Stories about Digital Activism from November, 2014
"It's just great :) Though it's new to me but feeling excited. Hope in Bangladesh it will spread soon and gain popularity..."
Three Global Voices members attended the third World Forum for Democracy in Strasbourg, exploring innovative tools to create more youth engagement in the democratic process throughout the world.
A new book, made up entirely of over 700 Facebook posts, chronicles the events Euromaidan protests as they were recorded and told by Ukrainian Facebook users.
Thai students in London demonstrated outside the premiere of the popular film "The Hunger Games," calling attention to real-life threats to democracy in their home country.
“It's sad some people demonize others only because they don't share the same belief. Yehuda Glick suffered from two assassination trials, once in real life and second on media.”
Confusion in Burkina Faso about what will happen after a popular revolution expelled President Compaoré.
The notion that Hungary is becoming an 'illiberal state' is nothing new. Twenty-five years after the fall of the Berlin Wall, Hungarians are standing up to demand a real democracy.
Rising Voices co-organized a gathering for Indigenous Language Digital Activists in Oaxaca, Mexico to help build a network to help revitalize indigenous languages through the use of participatory digital media.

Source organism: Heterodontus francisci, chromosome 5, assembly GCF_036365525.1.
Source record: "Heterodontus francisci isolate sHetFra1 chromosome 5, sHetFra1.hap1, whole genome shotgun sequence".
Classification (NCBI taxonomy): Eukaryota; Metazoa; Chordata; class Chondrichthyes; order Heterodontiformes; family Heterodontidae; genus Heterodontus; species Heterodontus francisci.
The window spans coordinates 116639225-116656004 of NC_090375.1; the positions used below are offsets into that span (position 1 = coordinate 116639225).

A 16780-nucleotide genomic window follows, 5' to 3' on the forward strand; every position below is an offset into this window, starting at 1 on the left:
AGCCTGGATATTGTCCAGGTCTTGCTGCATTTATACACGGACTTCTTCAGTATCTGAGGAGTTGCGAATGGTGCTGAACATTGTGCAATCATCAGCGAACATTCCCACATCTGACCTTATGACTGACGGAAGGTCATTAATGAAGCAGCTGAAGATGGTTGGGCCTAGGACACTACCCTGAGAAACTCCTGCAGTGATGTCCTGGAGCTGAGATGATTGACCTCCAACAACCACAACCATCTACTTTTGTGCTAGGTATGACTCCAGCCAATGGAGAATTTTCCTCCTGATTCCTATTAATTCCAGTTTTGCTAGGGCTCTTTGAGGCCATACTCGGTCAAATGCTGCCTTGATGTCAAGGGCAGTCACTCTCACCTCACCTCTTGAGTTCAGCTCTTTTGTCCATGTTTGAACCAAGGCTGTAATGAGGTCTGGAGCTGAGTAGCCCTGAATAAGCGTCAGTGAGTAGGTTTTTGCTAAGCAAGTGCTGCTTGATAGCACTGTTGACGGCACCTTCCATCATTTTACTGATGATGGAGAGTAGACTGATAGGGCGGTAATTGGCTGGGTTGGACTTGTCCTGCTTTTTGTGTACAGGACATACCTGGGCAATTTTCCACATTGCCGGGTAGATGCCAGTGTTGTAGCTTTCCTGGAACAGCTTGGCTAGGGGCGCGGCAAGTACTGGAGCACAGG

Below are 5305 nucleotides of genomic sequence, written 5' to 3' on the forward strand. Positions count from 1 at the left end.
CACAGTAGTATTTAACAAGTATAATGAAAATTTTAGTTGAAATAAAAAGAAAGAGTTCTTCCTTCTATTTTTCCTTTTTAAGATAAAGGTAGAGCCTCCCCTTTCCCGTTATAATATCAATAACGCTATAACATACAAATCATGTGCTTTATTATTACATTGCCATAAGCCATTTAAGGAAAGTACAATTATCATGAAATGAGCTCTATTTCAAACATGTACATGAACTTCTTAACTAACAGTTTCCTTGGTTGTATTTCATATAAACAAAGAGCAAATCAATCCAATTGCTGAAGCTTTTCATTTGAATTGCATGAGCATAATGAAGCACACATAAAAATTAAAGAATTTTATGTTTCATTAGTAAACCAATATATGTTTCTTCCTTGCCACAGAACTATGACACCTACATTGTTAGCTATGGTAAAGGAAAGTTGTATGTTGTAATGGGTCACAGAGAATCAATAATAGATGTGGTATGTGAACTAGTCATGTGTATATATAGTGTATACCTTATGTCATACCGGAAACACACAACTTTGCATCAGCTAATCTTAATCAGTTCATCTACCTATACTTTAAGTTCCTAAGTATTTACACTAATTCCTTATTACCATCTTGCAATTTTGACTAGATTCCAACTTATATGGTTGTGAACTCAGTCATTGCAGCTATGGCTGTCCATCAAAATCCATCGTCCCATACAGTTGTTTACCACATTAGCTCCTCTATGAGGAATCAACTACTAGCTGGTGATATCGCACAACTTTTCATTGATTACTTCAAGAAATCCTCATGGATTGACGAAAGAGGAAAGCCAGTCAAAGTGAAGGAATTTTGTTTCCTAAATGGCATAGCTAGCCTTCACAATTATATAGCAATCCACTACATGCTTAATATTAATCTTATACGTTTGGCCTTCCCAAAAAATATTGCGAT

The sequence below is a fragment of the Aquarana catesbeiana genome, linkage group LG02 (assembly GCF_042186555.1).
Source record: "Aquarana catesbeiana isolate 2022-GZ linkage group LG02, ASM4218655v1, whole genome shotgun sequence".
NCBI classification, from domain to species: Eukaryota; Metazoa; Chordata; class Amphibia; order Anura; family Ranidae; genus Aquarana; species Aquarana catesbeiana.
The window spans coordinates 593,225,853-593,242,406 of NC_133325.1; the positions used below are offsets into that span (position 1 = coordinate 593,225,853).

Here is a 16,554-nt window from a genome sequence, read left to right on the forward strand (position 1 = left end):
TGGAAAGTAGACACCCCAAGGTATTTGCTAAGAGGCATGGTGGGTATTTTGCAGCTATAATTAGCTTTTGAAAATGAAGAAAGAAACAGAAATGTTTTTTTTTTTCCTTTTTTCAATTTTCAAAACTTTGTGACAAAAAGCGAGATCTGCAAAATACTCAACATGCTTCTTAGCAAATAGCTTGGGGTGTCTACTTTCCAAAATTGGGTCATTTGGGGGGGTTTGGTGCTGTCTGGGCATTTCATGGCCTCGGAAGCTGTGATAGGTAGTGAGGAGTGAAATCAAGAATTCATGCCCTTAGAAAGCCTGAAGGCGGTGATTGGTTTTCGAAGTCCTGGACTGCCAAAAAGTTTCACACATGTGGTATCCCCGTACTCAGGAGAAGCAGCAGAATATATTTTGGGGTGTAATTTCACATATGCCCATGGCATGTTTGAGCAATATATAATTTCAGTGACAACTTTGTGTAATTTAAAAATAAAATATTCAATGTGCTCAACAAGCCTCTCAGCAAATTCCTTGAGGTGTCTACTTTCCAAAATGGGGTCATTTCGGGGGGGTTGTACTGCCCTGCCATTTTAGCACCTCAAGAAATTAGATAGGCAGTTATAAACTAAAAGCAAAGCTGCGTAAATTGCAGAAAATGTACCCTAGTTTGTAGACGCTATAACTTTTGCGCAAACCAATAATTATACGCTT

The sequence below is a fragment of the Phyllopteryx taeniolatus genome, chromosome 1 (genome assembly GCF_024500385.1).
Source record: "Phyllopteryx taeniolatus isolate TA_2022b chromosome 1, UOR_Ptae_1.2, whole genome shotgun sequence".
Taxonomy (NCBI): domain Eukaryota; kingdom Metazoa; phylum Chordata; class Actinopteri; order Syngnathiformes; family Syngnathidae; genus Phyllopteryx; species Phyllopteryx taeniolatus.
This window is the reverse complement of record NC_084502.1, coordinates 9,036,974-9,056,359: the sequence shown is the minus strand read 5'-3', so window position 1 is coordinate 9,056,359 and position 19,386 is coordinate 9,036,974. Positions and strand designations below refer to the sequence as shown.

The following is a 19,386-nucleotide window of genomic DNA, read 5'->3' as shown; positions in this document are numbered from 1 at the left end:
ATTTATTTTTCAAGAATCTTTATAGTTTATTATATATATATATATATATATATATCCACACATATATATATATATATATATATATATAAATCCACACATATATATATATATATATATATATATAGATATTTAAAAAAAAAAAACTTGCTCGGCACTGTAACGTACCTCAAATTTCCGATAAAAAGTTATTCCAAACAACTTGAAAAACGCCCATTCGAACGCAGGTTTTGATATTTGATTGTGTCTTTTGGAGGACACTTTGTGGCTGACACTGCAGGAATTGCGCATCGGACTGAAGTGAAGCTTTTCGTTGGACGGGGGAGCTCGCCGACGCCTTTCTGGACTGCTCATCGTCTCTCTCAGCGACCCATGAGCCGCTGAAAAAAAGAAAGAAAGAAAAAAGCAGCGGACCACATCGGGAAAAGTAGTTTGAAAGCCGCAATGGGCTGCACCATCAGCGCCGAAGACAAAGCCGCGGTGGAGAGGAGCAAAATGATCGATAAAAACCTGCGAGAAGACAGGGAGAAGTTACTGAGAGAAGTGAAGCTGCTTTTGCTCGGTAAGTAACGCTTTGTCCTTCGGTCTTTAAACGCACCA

Madagascar's electricity company is facing major challenges to provide power for the whole country. Malagasy Internet users delve into the many issues with electricity provision and their causes.
Professionals from several fields of study have gathered at the event "Hackathon: Data and Sensors to Measure Water Quality" to discuss free hardware development and dissemination of public data.
Bad parking is legendary in Georgia's capital, Tbilisi. An online civic movement is seeking to do something about the problem.
On November 3, the Opposition Youth Movement marched in the streets of Djibouti City against the country's 15-year leader Ismaïl Omar Guelleh.
Thalia Rahme reports on the state of censorship in her country Lebanon, through an interview with those behind the Virtual Museum of Censorship.
The "Kiss of Love" campaign was taking a stand against moral policing by right-wing groups, who think it's vulgar to hug or kiss in public.